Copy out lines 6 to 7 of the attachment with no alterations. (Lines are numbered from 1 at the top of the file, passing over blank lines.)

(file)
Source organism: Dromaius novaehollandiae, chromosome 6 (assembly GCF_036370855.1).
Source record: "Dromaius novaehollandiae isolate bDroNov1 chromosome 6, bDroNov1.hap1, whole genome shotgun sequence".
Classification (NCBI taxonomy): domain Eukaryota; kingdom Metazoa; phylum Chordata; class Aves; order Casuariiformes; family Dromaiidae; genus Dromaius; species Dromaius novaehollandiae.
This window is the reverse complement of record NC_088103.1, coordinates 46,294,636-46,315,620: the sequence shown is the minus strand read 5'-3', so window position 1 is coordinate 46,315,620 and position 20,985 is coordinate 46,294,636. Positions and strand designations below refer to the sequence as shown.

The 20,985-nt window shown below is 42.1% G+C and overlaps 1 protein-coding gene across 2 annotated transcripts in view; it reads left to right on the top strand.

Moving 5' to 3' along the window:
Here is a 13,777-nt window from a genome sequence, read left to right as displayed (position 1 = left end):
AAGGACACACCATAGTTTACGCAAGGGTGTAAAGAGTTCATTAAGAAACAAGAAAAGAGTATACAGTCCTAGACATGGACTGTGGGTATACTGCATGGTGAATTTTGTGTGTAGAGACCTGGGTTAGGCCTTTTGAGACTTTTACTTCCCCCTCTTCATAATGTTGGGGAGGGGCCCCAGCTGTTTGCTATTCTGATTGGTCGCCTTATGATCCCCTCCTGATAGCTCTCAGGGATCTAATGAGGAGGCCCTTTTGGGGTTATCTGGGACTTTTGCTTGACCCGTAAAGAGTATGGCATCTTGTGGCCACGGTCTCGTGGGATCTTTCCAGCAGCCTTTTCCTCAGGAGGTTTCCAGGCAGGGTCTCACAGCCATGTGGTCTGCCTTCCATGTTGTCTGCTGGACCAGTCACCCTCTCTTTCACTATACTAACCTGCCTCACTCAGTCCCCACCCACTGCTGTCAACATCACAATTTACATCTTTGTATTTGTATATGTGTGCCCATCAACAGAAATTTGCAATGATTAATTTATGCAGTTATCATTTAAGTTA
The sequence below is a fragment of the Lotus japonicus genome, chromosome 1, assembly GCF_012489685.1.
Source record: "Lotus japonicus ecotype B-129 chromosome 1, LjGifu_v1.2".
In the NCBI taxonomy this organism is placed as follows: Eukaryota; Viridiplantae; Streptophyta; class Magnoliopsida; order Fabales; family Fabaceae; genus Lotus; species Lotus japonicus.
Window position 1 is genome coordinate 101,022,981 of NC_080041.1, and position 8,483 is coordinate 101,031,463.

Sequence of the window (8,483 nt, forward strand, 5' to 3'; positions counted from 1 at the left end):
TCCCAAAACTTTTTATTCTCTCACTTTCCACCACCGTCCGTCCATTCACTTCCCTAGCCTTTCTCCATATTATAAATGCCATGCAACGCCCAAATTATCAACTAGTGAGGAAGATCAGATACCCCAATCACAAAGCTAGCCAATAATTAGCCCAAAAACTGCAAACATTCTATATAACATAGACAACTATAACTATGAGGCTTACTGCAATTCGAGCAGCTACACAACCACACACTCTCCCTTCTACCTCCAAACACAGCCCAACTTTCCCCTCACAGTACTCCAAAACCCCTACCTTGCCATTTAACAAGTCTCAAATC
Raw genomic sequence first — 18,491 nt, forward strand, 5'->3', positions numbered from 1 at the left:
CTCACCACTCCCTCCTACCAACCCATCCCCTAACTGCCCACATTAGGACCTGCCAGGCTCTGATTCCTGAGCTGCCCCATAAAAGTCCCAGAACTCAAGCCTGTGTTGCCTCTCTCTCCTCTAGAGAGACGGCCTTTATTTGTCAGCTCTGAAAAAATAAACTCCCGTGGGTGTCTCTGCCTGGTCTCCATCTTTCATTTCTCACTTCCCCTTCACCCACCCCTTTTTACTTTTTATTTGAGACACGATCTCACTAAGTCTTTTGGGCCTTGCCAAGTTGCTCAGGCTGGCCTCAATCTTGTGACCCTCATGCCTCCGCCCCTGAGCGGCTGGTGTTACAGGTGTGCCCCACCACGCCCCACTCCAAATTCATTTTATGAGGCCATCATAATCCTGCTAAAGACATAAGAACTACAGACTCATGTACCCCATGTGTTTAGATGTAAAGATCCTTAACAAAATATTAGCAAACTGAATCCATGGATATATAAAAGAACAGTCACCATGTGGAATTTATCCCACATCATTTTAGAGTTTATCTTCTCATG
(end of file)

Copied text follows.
Moving 5' to 3' along the window:
Here is a 13,777-nt window from a genome sequence, read left to right as displayed (position 1 = left end):